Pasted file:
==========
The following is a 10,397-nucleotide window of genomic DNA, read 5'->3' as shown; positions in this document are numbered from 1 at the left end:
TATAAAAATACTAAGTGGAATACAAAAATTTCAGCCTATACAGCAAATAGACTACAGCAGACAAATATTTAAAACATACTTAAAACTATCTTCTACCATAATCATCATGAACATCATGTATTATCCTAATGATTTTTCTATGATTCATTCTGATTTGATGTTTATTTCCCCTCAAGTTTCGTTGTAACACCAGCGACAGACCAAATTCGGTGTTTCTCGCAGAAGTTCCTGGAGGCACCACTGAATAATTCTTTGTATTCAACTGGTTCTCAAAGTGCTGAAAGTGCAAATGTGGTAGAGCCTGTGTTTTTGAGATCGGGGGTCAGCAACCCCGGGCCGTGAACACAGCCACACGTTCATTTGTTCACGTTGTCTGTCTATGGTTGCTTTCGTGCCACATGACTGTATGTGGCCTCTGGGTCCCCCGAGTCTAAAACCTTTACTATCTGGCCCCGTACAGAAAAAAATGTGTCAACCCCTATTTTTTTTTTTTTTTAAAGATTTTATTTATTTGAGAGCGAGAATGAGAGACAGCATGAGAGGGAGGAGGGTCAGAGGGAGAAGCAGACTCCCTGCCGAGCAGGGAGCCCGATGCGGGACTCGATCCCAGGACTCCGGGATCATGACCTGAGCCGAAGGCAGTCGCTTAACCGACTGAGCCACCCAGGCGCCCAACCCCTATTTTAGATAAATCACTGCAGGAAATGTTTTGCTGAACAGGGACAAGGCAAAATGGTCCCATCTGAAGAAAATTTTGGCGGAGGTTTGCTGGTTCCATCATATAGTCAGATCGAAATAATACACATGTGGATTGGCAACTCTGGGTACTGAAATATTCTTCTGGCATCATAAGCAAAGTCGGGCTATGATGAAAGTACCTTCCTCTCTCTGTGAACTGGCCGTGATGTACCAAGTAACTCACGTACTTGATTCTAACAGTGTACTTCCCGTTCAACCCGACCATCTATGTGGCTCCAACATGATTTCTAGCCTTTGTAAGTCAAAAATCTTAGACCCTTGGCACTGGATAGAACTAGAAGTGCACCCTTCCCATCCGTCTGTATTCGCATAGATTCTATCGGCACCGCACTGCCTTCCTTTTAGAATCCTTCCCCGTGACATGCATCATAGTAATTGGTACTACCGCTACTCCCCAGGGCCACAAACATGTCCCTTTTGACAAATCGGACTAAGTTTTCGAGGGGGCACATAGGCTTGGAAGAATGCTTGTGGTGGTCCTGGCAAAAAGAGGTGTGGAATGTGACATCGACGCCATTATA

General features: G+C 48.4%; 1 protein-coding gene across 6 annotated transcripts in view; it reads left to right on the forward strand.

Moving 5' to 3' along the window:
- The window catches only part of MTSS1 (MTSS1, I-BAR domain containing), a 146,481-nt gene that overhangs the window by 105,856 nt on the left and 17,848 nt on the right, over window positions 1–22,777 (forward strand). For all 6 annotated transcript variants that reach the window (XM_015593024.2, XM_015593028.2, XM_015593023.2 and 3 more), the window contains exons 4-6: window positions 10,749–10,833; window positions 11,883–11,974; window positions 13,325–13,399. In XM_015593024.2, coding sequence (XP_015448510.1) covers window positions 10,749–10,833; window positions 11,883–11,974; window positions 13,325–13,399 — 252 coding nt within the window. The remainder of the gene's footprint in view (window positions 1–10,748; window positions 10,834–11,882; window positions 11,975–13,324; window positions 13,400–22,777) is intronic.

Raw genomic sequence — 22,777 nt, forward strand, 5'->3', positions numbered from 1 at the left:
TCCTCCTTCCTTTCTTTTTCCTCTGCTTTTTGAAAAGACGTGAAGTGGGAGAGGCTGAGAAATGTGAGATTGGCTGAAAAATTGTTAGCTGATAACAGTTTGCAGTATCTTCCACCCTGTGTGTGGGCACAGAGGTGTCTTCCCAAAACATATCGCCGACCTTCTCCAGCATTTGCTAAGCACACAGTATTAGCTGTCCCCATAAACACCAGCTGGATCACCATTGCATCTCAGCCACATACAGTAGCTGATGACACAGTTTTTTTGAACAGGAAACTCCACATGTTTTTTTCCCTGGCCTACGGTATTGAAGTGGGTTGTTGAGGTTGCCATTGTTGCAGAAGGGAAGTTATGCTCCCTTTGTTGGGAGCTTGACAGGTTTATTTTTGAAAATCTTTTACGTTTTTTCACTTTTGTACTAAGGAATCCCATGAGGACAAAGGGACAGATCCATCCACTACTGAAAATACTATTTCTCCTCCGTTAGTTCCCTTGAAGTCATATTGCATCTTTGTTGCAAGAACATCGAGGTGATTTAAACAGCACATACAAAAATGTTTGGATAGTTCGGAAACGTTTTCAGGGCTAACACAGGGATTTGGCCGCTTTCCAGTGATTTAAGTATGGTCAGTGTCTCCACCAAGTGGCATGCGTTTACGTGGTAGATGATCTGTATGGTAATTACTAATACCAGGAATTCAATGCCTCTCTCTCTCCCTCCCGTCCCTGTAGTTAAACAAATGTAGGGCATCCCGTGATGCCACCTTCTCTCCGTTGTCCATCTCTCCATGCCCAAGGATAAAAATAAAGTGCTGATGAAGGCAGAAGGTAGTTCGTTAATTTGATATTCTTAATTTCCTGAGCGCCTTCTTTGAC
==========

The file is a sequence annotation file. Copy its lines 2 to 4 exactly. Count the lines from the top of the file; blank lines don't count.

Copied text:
TATAAAAATACTAAGTGGAATACAAAAATTTCAGCCTATACAGCAAATAGACTACAGCAGACAAATATTTAAAACATACTTAAAACTATCTTCTACCATAATCATCATGAACATCATGTATTATCCTAATGATTTTTCTATGATTCATTCTGATTTGATGTTTATTTCCCCTCAAGTTTCGTTGTAACACCAGCGACAGACCAAATTCGGTGTTTCTCGCAGAAGTTCCTGGAGGCACCACTGAATAATTCTTTGTATTCAACTGGTTCTCAAAGTGCTGAAAGTGCAAATGTGGTAGAGCCTGTGTTTTTGAGATCGGGGGTCAGCAACCCCGGGCCGTGAACACAGCCACACGTTCATTTGTTCACGTTGTCTGTCTATGGTTGCTTTCGTGCCACATGACTGTATGTGGCCTCTGGGTCCCCCGAGTCTAAAACCTTTACTATCTGGCCCCGTACAGAAAAAAATGTGTCAACCCCTATTTTTTTTTTTTTTTAAAGATTTTATTTATTTGAGAGCGAGAATGAGAGACAGCATGAGAGGGAGGAGGGTCAGAGGGAGAAGCAGACTCCCTGCCGAGCAGGGAGCCCGATGCGGGACTCGATCCCAGGACTCCGGGATCATGACCTGAGCCGAAGGCAGTCGCTTAACCGACTGAGCCACCCAGGCGCCCAACCCCTATTTTAGATAAATCACTGCAGGAAATGTTTTGCTGAACAGGGACAAGGCAAAATGGTCCCATCTGAAGAAAATTTTGGCGGAGGTTTGCTGGTTCCATCATATAGTCAGATCGAAATAATACACATGTGGATTGGCAACTCTGGGTACTGAAATATTCTTCTGGCATCATAAGCAAAGTCGGGCTATGATGAAAGTACCTTCCTCTCTCTGTGAACTGGCCGTGATGTACCAAGTAACTCACGTACTTGATTCTAACAGTGTACTTCCCGTTCAACCCGACCATCTATGTGGCTCCAACATGATTTCTAGCCTTTGTAAGTCAAAAATCTTAGACCCTTGGCACTGGATAGAACTAGAAGTGCACCCTTCCCATCCGTCTGTATTCGCATAGATTCTATCGGCACCGCACTGCCTTCCTTTTAGAATCCTTCCCCGTGACATGCATCATAGTAATTGGTACTACCGCTACTCCCCAGGGCCACAAACATGTCCCTTTTGACAAATCGGACTAAGTTTTCGAGGGGGCACATAGGCTTGGAAGAATGCTTGTGGTGGTCCTGGCAAAAAGAGGTGTGGAATGTGACATCGACGCCATTATA

General features: G+C 48.4%; 1 protein-coding gene across 6 annotated transcripts in view; it reads left to right on the forward strand.

Moving 5' to 3' along the window: